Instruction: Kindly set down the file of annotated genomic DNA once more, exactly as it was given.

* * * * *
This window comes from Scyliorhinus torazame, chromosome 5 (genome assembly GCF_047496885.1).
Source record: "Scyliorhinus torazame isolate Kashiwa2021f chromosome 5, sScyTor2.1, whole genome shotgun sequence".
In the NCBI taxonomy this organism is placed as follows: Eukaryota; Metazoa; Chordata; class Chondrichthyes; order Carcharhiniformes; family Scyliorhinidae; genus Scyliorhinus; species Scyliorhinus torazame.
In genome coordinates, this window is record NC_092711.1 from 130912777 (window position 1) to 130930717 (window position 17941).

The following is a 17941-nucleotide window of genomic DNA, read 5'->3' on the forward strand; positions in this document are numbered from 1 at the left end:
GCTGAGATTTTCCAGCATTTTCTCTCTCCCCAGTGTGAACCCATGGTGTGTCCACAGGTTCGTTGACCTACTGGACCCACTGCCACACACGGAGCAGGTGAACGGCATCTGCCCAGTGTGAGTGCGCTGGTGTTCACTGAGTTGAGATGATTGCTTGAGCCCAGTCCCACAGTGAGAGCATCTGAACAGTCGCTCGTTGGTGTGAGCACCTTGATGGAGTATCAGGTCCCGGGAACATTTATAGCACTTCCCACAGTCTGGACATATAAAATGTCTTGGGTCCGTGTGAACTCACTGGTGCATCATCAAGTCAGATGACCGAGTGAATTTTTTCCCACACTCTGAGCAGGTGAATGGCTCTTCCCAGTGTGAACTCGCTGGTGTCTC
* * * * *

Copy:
This window comes from Scyliorhinus torazame, chromosome 5 (genome assembly GCF_047496885.1).
Source record: "Scyliorhinus torazame isolate Kashiwa2021f chromosome 5, sScyTor2.1, whole genome shotgun sequence".
In the NCBI taxonomy this organism is placed as follows: Eukaryota; Metazoa; Chordata; class Chondrichthyes; order Carcharhiniformes; family Scyliorhinidae; genus Scyliorhinus; species Scyliorhinus torazame.
In genome coordinates, this window is record NC_092711.1 from 130912777 (window position 1) to 130930717 (window position 17941).

The following is a 17941-nucleotide window of genomic DNA, read 5'->3' on the forward strand; positions in this document are numbered from 1 at the left end:
GCTGAGATTTTCCAGCATTTTCTCTCTCCCCAGTGTGAACCCATGGTGTGTCCACAGGTTCGTTGACCTACTGGACCCACTGCCACACACGGAGCAGGTGAACGGCATCTGCCCAGTGTGAGTGCGCTGGTGTTCACTGAGTTGAGATGATTGCTTGAGCCCAGTCCCACAGTGAGAGCATCTGAACAGTCGCTCGTTGGTGTGAGCACCTTGATGGAGTATCAGGTCCCGGGAACATTTATAGCACTTCCCACAGTCTGGACATATAAAATGTCTTGGGTCCGTGTGAACTCACTGGTGCATCATCAAGTCAGATGACCGAGTGAATTTTTTCCCACACTCTGAGCAGGTGAATGGCTCTTCCCAGTGTGAACTCGCTGGTGTCTC